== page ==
The 10 Best Pre-Med Schools in California

Most medical schools share similar requirements. What medical schools do not require is a specific “pre-med” major – in fact, most U.S. undergraduate programs don’t even have such a major by name.

Most colleges approach pre-med as an advising track, a program of coursework that helps them cover all the classes required for admission by most medical schools.

While it’s true that most required classes are science-based courses like biology, general chemistry, and physics, medical school admission also requires English and specific math courses. 

Most pre-health counselors urge students to determine if medical school is the right choice by researching other careers in health care. Some programs recommend a gap year to focus on MCATs or to gain work experience.

If a student is set on med school, advice and support through the undergraduate years can make all the difference. The best undergraduate programs for pre-med students have high student/faculty ratios, strong undergraduate teaching ratings, and ample opportunities for research and internships.

Because of their programs that help students schedule appropriate coursework, find scholarships, research the best medical programs, and get involved with internships and volunteer opportunities, these ten California undergraduate programs can make a student “pre-med,” regardless of major.

A great MCAT score won’t hurt, either.

Here are 10 of the best pre-med schools in California.

Occidental College (Los Angeles, CA)

Occidental University
The Port of Authority, Occidental quad, CC BY-SA 3.0

Occidental College, a small, liberal arts college in Northeastern Los Angeles, grounds its mission in the ethics of community. Occidental (Oxy) fosters a commitment to service and to academic excellence in its students – great foundations for a medical school applicant.

It’s not a major, but Oxy offers Pre-Health Advising to undergraduates planning careers in health-related fields. The college offers an array of specific majors and minors; students wanting to create a strong profile for a med school application could combine a Biology major with a Biochemistry minor, or Writing and Rhetoric as a major with Neuroscience as a minor, as a more novel approach.

The Pre-Health Advising program helps students select courses, set professional goals, and find research and volunteering opportunities. They even review med school applications and conduct practice interviews.

Pre-Health sponsors events for students interested in health-related fields, including workshops, conferences, and graduate school fairs so that students can find the best fit for their next program.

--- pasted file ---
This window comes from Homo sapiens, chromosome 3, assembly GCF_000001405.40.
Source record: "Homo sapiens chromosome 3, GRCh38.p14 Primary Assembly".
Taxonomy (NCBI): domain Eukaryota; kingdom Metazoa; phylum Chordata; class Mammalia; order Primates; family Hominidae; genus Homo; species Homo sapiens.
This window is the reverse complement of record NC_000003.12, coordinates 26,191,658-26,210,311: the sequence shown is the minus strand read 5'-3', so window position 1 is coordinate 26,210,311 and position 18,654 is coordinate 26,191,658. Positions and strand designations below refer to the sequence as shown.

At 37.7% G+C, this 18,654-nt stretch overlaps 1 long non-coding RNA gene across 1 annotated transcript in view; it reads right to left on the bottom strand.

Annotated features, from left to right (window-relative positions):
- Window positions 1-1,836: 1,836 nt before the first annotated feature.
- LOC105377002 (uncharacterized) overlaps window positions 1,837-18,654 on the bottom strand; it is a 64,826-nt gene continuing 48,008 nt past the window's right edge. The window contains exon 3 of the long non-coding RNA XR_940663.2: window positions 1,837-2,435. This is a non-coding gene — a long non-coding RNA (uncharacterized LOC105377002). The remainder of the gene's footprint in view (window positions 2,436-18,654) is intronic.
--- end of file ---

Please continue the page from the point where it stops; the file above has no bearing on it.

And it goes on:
Named one of the most beautiful campuses in America by Newsweek, Oxy has been used as a filming location for TV and movies. The school typically accepts around 40% of undergraduate applicants annually.

Santa Clara University (Santa Clara, CA)

Santa Clara University
Cristiano Tomás, Sobrato Campus for Discovery and Innovation, CC BY-SA 4.0

Santa Clara’s Pre-Health Advising program has ushered over 200 graduates into more than 60 different medical schools over the last two decades, including prestigious programs like Duke, Stanford, and Johns Hopkins.

Candidate experience can dramatically enhance a med school applicant’s profile. Santa Clara helps students choose projects to nurture their interests while also making a difference in the community. 

From starting undergraduate research projects with faculty members to working as a medical scribe, the Pre-Health Advisors have ideas that pre-med students might not know about or how to pursue.

Santa Clara has numerous student clubs related to health care fields. Joining a campus group like Global Medical Bridges or Women in Medicine helps undergrads make lifelong connections and establishes a pattern of interest for a med school application.

Santa Clara is a Jesuit university with an 11:1 Faculty/Student ratio, so students can expect strong campus mentorship and individually-focused academics. U.S. News ranked Santa Clara #23 nationwide in undergraduate teaching; Forbes ranks it #51 out of its 650 Top Colleges. Its Bay Area location attracts students for its beauty and for its proximity to San Francisco.

Claremont-McKenna College (Claremont, CA)

Claremont McKenna College
Victoire Chalupy, Kravis Center, Claremont McKenna College, CC BY-SA 3.0

Claremont McKenna is one of the seven Claremont Colleges, a consortium of liberal arts colleges modeled on Oxford University. (Pomona and Harvey Mudd are also Claremont Colleges).

Oxford’s influence can be seen in the way Claremont McKenna guides undergrads through experiential learning, mentorships, and internships both on and off-campus.

The Keck Science Department at Claremont McKenna offers a program called Accelerated Integrated Science Sequence, unique to this department and developed with assistance from the National Science Association. 

First-year students can take an intense, interdisciplinary science course that packs three years of biology and chemistry into one. AISS students are then prepared to take more in-depth coursework sooner, moving toward majors like Molecular Biology or Organismal Biology.

Keck Science also offers Pre-Health Advising, where Claremont McKenna students can plan a timeline for their exams, as well as find internships and volunteer positions. 

The Keck Pre-Health program recommends and assists students in finding clinical experience opportunities, vital to a robust med school application.